Here's a Gyoza master's secret to making Michelin-approved Japanese dumpings

Chef Hitoshi Umamichi loved the dumplings at Tokyo's Gyozanomise Okei so much that when he learned it was about to close in 2005, he bought the place. Now, it's in the Michelin guide. Above, Umamichi explains how to make some of the world's greatest gyoza. From Eater:

Umamichi's dough is one element that differentiates his restaurant's gyoza from others; he only uses strong flour, sesame oil, and hot water. "Many gyoza makers use bread flour," says Umamichi. "I use cake flour when I want to make it more silky."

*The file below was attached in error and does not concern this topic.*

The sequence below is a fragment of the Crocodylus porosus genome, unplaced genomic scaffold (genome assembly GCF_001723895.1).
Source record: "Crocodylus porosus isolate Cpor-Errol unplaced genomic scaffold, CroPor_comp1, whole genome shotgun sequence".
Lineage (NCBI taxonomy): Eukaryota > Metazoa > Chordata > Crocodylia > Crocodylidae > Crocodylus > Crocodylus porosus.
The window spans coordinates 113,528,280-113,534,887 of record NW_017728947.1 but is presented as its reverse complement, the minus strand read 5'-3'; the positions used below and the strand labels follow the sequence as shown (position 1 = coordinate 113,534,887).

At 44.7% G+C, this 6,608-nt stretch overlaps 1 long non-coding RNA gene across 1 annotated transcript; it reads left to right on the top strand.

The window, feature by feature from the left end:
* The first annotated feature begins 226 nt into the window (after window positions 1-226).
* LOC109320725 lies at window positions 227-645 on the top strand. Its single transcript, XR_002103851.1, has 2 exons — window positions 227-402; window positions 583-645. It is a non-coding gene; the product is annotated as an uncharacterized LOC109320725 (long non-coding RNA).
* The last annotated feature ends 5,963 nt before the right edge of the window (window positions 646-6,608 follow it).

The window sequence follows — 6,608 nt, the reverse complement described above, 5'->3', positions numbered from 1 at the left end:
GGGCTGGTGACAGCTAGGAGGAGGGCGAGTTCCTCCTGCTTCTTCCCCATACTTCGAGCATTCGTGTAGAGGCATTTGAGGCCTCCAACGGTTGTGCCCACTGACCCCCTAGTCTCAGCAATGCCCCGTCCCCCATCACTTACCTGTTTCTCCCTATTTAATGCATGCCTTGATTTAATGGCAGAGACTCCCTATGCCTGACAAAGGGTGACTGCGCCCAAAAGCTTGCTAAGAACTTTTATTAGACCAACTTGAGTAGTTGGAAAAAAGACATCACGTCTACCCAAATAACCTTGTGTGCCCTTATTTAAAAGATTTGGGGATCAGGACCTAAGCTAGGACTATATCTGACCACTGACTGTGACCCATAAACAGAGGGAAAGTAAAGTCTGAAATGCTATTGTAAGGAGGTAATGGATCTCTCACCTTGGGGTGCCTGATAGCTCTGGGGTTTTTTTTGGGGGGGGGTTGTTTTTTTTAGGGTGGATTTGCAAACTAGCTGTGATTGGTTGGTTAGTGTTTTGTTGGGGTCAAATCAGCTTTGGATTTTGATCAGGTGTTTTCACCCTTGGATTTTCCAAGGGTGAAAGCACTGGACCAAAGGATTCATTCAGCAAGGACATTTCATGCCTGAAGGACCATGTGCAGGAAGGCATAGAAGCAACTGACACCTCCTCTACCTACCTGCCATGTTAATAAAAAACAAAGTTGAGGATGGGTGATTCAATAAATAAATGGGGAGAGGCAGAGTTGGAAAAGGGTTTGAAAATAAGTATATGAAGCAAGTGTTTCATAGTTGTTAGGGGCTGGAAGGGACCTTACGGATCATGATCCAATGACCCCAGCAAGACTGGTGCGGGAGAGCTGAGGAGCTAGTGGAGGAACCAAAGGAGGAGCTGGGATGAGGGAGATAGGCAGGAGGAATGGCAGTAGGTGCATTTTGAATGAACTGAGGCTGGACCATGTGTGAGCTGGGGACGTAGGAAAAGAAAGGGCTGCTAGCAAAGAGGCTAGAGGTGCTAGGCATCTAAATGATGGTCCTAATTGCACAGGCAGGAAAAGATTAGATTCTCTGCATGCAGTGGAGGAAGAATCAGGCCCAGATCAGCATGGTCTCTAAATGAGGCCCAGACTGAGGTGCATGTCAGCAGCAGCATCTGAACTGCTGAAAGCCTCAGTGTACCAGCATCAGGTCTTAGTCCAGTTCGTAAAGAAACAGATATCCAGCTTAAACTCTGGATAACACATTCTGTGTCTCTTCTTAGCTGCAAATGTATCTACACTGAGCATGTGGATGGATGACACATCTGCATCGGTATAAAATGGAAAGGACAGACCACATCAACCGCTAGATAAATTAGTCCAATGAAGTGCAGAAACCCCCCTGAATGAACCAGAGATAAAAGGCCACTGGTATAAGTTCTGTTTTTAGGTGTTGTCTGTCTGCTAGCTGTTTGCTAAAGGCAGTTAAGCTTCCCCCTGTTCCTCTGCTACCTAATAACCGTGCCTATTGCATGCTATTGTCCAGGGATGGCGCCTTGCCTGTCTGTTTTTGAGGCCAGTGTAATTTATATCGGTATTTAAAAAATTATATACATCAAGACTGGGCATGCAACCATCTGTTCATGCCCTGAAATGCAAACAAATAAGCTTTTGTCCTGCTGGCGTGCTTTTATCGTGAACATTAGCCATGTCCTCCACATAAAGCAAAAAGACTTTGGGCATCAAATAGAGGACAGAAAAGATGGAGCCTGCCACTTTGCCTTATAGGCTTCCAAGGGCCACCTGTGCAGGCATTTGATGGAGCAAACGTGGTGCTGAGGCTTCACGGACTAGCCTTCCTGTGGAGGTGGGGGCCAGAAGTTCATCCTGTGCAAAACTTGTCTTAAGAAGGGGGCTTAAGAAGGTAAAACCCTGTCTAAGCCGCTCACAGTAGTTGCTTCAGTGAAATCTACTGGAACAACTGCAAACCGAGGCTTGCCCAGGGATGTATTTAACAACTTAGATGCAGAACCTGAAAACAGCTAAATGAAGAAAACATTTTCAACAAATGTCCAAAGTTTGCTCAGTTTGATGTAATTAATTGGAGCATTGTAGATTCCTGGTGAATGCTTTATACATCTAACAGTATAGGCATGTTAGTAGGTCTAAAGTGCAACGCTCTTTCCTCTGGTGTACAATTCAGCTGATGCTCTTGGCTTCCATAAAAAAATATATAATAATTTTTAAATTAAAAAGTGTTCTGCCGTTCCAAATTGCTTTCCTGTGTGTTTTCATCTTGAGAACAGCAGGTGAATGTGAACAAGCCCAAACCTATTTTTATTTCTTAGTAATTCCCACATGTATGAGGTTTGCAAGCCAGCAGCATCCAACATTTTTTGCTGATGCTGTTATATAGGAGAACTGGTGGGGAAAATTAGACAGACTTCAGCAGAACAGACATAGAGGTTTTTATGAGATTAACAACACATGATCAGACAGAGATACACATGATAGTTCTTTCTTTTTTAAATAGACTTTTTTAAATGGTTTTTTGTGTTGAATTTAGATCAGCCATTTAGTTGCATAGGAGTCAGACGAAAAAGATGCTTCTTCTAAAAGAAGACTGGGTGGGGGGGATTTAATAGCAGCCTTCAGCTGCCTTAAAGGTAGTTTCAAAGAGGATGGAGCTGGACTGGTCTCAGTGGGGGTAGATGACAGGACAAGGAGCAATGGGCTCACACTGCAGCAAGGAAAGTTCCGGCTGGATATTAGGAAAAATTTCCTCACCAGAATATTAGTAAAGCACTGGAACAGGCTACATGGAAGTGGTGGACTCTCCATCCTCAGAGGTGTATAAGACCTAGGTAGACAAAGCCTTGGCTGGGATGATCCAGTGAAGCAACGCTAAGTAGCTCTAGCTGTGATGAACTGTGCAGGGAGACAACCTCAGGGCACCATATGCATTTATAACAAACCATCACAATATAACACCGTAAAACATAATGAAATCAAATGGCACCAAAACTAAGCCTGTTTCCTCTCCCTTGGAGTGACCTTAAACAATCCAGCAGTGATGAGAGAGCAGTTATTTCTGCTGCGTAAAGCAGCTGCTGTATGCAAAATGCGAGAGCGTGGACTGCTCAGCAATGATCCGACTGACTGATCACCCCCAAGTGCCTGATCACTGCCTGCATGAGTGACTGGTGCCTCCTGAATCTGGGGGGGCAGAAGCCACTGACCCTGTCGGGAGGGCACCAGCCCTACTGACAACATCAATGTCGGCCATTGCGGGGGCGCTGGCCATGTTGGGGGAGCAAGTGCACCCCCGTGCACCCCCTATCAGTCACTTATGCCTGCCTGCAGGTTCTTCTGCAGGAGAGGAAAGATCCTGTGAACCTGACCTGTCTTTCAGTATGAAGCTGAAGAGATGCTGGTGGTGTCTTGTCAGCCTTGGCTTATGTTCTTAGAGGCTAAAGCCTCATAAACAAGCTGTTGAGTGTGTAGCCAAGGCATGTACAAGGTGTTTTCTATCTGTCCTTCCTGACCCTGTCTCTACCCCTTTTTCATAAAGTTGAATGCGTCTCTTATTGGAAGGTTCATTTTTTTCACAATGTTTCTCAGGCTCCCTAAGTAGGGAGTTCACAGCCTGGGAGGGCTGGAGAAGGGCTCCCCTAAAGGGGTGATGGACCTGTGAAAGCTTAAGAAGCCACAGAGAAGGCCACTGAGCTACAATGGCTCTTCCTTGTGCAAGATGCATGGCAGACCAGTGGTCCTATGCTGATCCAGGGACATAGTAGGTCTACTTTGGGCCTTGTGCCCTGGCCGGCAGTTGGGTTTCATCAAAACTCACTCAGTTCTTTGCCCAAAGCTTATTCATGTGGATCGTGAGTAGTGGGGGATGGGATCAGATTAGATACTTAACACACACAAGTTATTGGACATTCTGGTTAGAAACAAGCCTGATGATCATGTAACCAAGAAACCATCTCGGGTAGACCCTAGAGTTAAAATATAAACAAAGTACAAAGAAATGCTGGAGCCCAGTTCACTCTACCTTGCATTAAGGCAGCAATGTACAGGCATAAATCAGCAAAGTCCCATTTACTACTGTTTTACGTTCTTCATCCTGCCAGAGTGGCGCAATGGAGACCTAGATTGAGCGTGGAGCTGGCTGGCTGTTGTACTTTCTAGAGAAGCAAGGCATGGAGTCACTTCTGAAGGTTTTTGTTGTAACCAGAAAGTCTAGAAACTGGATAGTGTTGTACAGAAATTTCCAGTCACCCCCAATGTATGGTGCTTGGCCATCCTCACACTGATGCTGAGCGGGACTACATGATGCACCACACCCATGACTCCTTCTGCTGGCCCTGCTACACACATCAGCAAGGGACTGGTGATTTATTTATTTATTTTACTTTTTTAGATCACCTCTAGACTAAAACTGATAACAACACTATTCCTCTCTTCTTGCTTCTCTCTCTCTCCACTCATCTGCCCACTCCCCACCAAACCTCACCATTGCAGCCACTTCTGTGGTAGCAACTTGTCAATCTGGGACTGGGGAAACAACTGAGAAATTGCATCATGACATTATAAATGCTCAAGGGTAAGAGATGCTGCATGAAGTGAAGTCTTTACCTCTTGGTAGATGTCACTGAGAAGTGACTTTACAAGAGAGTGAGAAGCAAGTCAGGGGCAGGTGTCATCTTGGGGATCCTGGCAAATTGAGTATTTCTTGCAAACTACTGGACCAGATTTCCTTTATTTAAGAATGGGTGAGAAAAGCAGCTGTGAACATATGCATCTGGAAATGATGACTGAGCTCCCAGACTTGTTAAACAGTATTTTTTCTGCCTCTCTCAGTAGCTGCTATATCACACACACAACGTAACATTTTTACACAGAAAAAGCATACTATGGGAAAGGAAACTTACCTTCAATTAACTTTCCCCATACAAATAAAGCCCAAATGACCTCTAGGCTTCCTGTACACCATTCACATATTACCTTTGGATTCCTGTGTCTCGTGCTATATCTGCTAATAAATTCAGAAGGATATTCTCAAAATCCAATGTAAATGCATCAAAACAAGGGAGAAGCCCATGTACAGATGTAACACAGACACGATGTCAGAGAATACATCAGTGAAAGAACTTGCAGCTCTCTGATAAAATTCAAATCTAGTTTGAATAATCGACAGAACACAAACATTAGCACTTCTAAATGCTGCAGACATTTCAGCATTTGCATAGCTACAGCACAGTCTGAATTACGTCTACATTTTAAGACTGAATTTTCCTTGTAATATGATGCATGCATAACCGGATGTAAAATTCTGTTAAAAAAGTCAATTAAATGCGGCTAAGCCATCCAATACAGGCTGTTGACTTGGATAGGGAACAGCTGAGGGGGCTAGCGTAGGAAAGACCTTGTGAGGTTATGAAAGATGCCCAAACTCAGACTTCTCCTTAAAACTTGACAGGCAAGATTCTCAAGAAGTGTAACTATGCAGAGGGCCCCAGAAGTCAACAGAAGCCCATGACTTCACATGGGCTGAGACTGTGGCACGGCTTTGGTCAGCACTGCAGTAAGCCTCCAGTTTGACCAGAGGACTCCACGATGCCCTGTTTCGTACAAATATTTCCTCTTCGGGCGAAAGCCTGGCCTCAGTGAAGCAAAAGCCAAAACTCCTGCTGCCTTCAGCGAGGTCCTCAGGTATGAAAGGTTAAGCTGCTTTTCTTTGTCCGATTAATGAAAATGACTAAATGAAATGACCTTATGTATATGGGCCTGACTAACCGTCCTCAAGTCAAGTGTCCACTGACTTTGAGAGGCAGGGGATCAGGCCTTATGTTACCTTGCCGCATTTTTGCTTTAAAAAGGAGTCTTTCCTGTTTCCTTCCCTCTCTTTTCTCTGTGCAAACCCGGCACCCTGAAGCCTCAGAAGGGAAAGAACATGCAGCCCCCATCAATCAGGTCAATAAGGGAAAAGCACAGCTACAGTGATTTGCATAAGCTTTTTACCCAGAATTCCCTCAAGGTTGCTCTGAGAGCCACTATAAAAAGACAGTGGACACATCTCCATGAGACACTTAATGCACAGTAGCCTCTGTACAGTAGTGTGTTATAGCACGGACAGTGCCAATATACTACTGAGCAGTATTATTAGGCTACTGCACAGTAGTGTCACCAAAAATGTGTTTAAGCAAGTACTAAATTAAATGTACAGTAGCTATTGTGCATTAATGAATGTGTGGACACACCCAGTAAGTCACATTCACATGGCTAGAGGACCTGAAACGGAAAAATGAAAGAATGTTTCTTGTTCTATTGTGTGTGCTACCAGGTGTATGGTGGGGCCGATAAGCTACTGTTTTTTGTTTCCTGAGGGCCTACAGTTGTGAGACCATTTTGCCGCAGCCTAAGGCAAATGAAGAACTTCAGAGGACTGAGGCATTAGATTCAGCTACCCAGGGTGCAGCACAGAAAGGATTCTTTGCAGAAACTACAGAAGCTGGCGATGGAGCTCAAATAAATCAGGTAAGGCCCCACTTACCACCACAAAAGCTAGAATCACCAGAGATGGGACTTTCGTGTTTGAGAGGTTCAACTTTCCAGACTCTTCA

Into the cake flour, he pours in small portions of hot water at a time. Once it all comes together into a recognizable dough, he kneads it for about five minutes. "Experience makes a difference here," says Umamichi. "In order to make [the dough] springy, it's important to rest it. It develops the gluten."